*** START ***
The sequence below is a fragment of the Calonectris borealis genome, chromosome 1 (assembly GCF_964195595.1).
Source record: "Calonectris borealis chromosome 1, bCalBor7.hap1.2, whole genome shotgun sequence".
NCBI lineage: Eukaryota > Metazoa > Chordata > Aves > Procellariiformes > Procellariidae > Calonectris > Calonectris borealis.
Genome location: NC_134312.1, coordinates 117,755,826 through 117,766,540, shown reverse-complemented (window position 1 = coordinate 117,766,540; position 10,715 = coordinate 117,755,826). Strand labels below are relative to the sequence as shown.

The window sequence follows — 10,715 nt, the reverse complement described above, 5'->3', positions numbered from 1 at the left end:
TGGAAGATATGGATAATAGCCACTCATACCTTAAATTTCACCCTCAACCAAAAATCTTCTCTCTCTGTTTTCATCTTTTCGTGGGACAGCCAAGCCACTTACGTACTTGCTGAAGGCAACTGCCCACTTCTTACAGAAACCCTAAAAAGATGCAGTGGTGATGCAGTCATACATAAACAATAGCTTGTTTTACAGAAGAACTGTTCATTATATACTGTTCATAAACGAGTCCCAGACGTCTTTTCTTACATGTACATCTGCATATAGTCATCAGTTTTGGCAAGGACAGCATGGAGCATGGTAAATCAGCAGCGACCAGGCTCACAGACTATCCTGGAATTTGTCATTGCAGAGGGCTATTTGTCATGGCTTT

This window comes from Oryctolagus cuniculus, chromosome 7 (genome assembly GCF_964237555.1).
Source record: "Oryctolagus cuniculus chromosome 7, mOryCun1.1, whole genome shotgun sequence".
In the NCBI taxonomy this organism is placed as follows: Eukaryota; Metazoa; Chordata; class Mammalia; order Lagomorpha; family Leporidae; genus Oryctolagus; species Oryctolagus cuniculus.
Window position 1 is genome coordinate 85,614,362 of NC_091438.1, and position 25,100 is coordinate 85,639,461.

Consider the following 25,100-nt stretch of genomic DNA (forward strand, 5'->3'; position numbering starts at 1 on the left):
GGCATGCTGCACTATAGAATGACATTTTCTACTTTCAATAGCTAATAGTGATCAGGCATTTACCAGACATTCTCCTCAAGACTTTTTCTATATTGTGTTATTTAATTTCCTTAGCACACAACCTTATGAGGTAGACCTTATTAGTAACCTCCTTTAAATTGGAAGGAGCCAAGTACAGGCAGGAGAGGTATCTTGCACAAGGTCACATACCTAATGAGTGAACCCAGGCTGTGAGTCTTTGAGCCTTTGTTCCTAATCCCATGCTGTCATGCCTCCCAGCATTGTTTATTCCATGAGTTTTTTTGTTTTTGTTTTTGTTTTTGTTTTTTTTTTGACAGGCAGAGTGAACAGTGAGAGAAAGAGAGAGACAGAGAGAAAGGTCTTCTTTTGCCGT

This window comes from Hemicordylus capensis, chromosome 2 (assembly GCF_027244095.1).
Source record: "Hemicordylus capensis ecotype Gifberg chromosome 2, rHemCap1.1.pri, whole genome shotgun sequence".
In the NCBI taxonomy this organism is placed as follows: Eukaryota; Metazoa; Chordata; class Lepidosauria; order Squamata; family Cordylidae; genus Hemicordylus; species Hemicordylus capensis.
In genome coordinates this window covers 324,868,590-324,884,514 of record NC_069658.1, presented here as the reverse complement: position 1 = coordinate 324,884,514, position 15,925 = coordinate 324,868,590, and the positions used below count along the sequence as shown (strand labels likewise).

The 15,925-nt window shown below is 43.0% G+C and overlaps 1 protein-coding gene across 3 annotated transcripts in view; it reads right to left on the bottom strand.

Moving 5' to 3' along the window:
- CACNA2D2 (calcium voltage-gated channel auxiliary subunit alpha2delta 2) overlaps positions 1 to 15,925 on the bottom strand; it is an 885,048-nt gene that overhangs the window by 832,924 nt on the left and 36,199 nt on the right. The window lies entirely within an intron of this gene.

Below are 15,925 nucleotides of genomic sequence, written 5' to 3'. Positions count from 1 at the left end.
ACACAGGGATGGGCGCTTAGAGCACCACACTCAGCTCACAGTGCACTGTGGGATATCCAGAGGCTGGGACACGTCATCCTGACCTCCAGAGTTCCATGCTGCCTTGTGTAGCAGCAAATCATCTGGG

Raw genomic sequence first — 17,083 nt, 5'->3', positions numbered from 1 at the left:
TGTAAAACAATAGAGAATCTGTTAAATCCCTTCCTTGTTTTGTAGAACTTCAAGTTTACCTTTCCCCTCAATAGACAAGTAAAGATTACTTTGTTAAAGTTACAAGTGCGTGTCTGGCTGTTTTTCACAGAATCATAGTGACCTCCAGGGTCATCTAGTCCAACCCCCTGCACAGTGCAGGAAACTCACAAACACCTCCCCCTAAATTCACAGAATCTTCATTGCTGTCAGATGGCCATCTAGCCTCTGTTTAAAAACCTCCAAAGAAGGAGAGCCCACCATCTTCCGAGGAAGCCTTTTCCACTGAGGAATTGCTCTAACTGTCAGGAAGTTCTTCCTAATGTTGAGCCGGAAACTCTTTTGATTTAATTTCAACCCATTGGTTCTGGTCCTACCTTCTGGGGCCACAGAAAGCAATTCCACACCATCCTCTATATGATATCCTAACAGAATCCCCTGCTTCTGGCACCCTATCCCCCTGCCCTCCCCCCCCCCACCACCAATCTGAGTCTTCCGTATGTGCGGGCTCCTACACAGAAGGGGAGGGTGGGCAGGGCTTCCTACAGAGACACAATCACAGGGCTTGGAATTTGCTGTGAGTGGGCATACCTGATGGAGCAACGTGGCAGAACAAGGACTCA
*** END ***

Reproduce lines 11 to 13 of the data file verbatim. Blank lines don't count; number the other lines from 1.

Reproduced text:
Consider the following 25,100-nt stretch of genomic DNA (forward strand, 5'->3'; position numbering starts at 1 on the left):
GGCATGCTGCACTATAGAATGACATTTTCTACTTTCAATAGCTAATAGTGATCAGGCATTTACCAGACATTCTCCTCAAGACTTTTTCTATATTGTGTTATTTAATTTCCTTAGCACACAACCTTATGAGGTAGACCTTATTAGTAACCTCCTTTAAATTGGAAGGAGCCAAGTACAGGCAGGAGAGGTATCTTGCACAAGGTCACATACCTAATGAGTGAACCCAGGCTGTGAGTCTTTGAGCCTTTGTTCCTAATCCCATGCTGTCATGCCTCCCAGCATTGTTTATTCCATGAGTTTTTTTGTTTTTGTTTTTGTTTTTGTTTTTTTTTTGACAGGCAGAGTGAACAGTGAGAGAAAGAGAGAGACAGAGAGAAAGGTCTTCTTTTGCCGT

This window comes from Hemicordylus capensis, chromosome 2 (assembly GCF_027244095.1).